Take a break from strenuous all-nighters, dull classes and parties. Temple University’s Time Out Respite Program of the Center for Intergenerational Learning isn’t another typical club where members pay a $10 initiation fee and show up for one meeting a semester.
Instead, students are paid $7 an hour to provide relief and home support to families caring for the elderly.
“It’s a wonderful program,” said Rose Cronin, a care receiver who participates with Time Out. Cronin, who suffers from cardiac problems, said when her husband died she missed their walks together. Then Temple graduate Aliyah Muhammed came into her life and she had someone to share conversations, walks and shopping trips.
While most students spent their weekends relaxing, last spring Muhammed took SEPTA to see Cronin, an experience that helped her with her therapeutic recreation major. Muhammed said that her relationship with Cronin went beyond just work.
“We became very close,” Muhammed said.
“Once she surprised me with balloons on my birthday,” Cronin said. And when Muhammed moved to Baltimore for an internship, she even called Cronin to say hello.
Susan G. Smith, director of the Time Out program for the past 11 years, said that special connections are often made between care receivers and students.
“We’re best friends,” said senior social work major Tiffany Bloom of her care receiver Fay Isaacs. The Messiah College student is currently taking classes at Temple. She said her hour commute to Northeast Philadelphia to see Isaacs is well worth the trip. Even though Bloom helps Isaacs to garden and organize, Isaacs described Bloom as a friend with similar interests.
“Something happens when we get older called loneliness, so I really look forward to Tiffany’s visits,” Issacs said. “She is just so pleasant to be around.”
“Time Out gives students a home away from home,” Smith said. She said that many students participate with Time Out to prepare for graduate school or a final practicum for their major, earn community service points and extra money or simply to feel good about themselves.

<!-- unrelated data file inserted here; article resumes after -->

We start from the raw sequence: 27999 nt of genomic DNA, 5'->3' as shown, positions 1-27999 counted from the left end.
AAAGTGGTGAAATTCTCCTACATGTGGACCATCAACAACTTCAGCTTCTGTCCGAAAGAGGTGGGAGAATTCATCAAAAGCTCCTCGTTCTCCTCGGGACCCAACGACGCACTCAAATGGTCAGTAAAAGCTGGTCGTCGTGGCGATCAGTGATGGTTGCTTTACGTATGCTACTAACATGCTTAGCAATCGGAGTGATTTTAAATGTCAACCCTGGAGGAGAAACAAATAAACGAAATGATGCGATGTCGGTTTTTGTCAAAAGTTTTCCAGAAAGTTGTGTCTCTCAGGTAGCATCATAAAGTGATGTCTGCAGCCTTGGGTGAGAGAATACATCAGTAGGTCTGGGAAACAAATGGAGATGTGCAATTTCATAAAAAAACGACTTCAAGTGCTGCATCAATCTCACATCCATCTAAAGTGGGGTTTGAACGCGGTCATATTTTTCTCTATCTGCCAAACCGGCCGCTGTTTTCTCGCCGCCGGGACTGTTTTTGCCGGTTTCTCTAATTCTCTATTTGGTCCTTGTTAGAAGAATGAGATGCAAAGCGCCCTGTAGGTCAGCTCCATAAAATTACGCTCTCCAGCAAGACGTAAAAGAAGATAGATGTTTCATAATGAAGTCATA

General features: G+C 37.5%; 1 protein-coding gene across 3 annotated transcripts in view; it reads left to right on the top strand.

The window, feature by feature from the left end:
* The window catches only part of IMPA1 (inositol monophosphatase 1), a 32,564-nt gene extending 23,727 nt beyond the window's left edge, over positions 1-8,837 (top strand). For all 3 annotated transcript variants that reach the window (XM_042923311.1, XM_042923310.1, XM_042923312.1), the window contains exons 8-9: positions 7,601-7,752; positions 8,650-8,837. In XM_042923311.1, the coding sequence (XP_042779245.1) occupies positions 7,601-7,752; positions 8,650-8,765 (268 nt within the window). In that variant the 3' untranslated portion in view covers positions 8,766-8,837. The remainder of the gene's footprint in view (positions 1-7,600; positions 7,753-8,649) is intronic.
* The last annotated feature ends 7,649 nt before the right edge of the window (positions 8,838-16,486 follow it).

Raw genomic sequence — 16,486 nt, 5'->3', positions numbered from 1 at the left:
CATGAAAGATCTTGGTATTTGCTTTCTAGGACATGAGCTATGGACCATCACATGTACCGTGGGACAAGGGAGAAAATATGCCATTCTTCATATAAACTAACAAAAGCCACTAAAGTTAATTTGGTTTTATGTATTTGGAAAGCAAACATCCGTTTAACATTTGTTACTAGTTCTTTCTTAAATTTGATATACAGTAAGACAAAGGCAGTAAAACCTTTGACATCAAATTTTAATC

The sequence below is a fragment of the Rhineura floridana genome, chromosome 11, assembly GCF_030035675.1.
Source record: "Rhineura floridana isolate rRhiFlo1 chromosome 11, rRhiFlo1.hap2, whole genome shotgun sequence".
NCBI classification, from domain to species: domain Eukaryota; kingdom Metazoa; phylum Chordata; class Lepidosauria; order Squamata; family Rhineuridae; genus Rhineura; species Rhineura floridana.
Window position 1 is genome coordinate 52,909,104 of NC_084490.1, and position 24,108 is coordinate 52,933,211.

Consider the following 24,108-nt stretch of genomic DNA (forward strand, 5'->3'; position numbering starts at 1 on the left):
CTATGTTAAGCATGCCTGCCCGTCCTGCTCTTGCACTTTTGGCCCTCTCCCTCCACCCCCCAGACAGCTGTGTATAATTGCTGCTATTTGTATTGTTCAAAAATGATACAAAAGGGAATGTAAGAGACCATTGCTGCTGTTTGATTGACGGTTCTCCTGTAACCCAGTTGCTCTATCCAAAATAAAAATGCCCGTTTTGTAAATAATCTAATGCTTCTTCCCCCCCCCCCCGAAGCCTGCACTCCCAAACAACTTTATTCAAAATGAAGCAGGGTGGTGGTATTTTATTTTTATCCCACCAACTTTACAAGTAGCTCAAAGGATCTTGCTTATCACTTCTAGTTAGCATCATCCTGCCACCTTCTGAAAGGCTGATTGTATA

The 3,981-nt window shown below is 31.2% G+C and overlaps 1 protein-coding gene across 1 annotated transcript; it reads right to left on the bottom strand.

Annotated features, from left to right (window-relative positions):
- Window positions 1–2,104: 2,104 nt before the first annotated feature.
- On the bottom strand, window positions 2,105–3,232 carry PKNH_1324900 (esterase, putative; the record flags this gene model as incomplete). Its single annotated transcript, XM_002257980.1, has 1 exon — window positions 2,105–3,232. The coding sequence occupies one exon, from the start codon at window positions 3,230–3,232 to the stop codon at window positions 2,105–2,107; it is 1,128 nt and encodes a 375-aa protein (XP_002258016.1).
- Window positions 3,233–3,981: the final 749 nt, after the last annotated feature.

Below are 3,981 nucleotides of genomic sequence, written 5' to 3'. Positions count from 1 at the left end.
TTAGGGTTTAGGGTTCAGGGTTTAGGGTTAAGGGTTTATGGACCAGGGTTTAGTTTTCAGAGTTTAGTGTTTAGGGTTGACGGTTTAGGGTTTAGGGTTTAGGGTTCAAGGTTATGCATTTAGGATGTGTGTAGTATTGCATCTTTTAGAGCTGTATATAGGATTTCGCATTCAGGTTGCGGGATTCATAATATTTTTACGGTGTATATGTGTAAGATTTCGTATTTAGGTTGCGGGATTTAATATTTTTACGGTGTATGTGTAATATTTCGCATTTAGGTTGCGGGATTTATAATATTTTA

Smith also said that one of the most memorable outcomes of the program is the impact it has on some students’ choice of career paths, with some pursuing a career working with the elderly. Sonthonax Vernard, a senior accounting and economics major, has decided to focus his business skills in healthcare after his experience caring for a man who suffered from dementia and the removal of two brain tumors. Last year the two would exercise and use the Internet together.
“I would not trade the experience for anything in the world,” Vernard said.
In its 17th year, Time Out is currently assisting 60 families who pay a yearly registration fee of $25 and agree to pay students for their help. Smith said that students work an average of five hours a week and are matched with care receivers based on location and availability.
Students are required to take 10 hours of training, undergo a background check and supply two references. Training is offered three times a year: September, January and May, and requires a crash course on what challenges the elderly face, caregiving issues, medical conditioning and activities. Training takes place on Main Campus, but all area students are welcome to participate.
For more information contact Susan G. Smith (215) 204-6540, or visit www.temple.edu/cil/Timeouthome.htm.
Bridget Maxwell can be reached at email@example.com.